Trèbes church service honours ‘hero’ gendarme, victims of shooting spree
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Residents and community leaders flocked to a church service in Trèbes, France, Sunday to pay tribute to the victims of an Islamic State (IS) group shooting spree, including a police officer who was killed after swapping himself with a hostage.
Two days after a gunman claiming allegiance to the IS group killed four people in Trèbes and Carcassonne in southwestern France, survivors of the attack packed the Saint-Etienne-de-Trèbes church for a special Sunday Mass honouring the victims of the assault.
Members of the region's Muslim community were among those mourning at the special Palm Sunday service. The manager of the supermarket sat in the front row, alongside her husband, the town mayor.
Paying tribute to Lt. Col. Arnaud Beltrame, the heroic gendarme, or police officer, who was slain after swapping himself with a hostage during Friday’s siege at a Trèbes supermarket, the Bishop of Carcassonne and Narbonne Alain Planet hailed the police officer’s "extraordinary devotion", saying "the whole of France has been touched by this".
Residents have been laying flowers in front of the Trèbes supermarket where the attacker seized hostages Friday.
The director of the national gendarme service is meeting Sunday in Carcassonne with Beltrame's widow and French President Emmanuel Macron has also ordered a national memorial for Beltrame.
Leaving a mobile phone on
The 44-year-old was the first policeman to arrive Friday at the supermarket where a gunman, Radouane Lakdim, had shot two civilians at the store and taken others hostage. Lakdim had earlier shot and wounded a police officer out jogging in Carcassonne, around 15 minutes away from Trèbes.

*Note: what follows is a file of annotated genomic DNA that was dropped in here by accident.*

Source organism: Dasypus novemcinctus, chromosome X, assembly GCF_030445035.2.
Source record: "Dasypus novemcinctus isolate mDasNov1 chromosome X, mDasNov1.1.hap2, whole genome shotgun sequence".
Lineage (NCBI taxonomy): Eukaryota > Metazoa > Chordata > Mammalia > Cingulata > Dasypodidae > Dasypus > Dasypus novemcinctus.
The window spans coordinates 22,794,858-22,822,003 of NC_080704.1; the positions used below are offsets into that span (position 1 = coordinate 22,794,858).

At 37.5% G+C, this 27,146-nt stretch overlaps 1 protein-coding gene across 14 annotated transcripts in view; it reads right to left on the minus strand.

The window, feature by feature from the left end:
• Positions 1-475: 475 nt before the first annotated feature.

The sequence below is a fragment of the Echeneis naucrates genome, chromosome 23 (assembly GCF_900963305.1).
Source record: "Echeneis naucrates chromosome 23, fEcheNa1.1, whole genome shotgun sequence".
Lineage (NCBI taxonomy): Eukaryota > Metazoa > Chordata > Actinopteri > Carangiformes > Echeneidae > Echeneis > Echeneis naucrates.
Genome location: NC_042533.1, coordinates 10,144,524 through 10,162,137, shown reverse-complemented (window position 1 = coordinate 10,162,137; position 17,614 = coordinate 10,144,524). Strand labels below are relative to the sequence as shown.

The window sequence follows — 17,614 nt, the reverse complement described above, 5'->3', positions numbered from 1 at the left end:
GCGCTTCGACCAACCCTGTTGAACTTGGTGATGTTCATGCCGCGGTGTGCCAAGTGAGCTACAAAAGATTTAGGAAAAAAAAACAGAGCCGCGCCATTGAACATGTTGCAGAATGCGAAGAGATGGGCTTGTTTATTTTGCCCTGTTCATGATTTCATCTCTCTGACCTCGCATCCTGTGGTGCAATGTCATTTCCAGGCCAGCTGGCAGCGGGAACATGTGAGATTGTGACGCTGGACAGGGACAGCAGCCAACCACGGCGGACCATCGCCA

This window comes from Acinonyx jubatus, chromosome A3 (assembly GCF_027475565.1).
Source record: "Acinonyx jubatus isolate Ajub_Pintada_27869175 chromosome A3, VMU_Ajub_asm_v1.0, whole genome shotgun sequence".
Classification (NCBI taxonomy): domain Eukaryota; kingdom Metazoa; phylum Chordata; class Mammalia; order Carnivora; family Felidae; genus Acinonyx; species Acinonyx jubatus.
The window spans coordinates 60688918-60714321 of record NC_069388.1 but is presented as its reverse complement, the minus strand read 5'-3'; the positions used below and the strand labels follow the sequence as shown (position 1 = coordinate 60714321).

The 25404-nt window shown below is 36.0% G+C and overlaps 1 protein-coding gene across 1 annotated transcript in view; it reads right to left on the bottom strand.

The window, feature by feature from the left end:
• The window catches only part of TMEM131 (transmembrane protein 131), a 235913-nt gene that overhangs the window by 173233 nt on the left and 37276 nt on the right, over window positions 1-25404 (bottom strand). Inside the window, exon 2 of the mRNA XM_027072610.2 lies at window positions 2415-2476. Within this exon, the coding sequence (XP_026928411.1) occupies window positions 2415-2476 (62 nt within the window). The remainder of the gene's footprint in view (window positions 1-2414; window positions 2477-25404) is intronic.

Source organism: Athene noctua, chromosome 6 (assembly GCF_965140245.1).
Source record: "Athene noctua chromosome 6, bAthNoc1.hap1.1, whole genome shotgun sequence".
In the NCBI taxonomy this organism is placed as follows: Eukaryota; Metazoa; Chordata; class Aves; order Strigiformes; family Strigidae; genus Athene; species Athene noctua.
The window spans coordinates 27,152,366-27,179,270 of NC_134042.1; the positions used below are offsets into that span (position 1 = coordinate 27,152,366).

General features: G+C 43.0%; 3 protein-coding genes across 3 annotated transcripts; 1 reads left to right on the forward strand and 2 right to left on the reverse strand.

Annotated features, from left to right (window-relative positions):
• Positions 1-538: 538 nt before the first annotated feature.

When Beltrame entered the supermarket he left his mobile phone on to allow police who had surrounded the building to listen in.
On hearing gunshots, the police special forces then stormed inside, killing the gunman and recovering Beltrame. The wounded gendarme was rushed to a hospital where he succumbed to his injuries early Saturday.
A life of service
Beltrame, 44, originated from Morbihan, Brittany in western France and had earned numerous military honours and commendations throughout his career. He gained entry into one of the country’s top military academies, Saint-Cyr Coëtquidan, near Paris in 1999. His colleagues and superiors at the school described him as “energetic”, and “devoted to the service”.
After graduating, he joined the gendarmerie in 2003 -- a police force which is part of the French military -- where he trained for the elite intervention unit, the Groupe d'Intervention de la Gendarmerie Nationale (GIGN), tasked with counter-terrorism operations. He was also a qualified parachutist. In 2005, he spent two years in Iraq, earning the military cross in 2007. He afterwards returned to France where he worked as part of the elite Republican Guard protecting the Elysée Palace and the president's residence.
Beltrame was made head of a branch of the gendarmerie in Avranches in Normandy in August 2010 where for four years he led a company of 144 soldiers. He described his time there “as my best command in 18 years of my career”.
For much of his career Beltrame had demonstrated his expertise on the ground, but in 2014 he accepted a post with the French ministry of the environment in Paris. His work involved coordinating activities between the ministerial cabinet and the gendarmerie.
He was promoted to the rank of lieutenant colonel in 2016.
In a strangely prescient event, Beltrame had in December 2017 organized a training session simulating a real-life attack in a supermarket in the Aude region, where Friday’s attack took place. He had armed his soldiers with paintball guns, according to local newspaper Dépêche du Midi.
"We want to be as close to real conditions as possible," he told the paper then.
Beltrame had only just married his wife in a civil ceremony and had planned a church wedding for June. He had no children.
Beltrame’s death follows a number of incidents in which policemen in France have been killed or injured in recent years while protecting civilians and patrolling sensitive areas such as airports and train stations.
One such attack occurred when a policeman was killed and two others injured in a shooting on the Champs Élysées in April 2017.
In acknowledging Beltrame’s “service to the nation”, Macron echoed the sentiments of many, saying in a statement: “In giving his life to end the deadly plan of a jihadi terrorist, he fell as a hero."
The president's office announced that France would organise a national tribute in Beltrame's honour.
(FRANCE 24 with AP)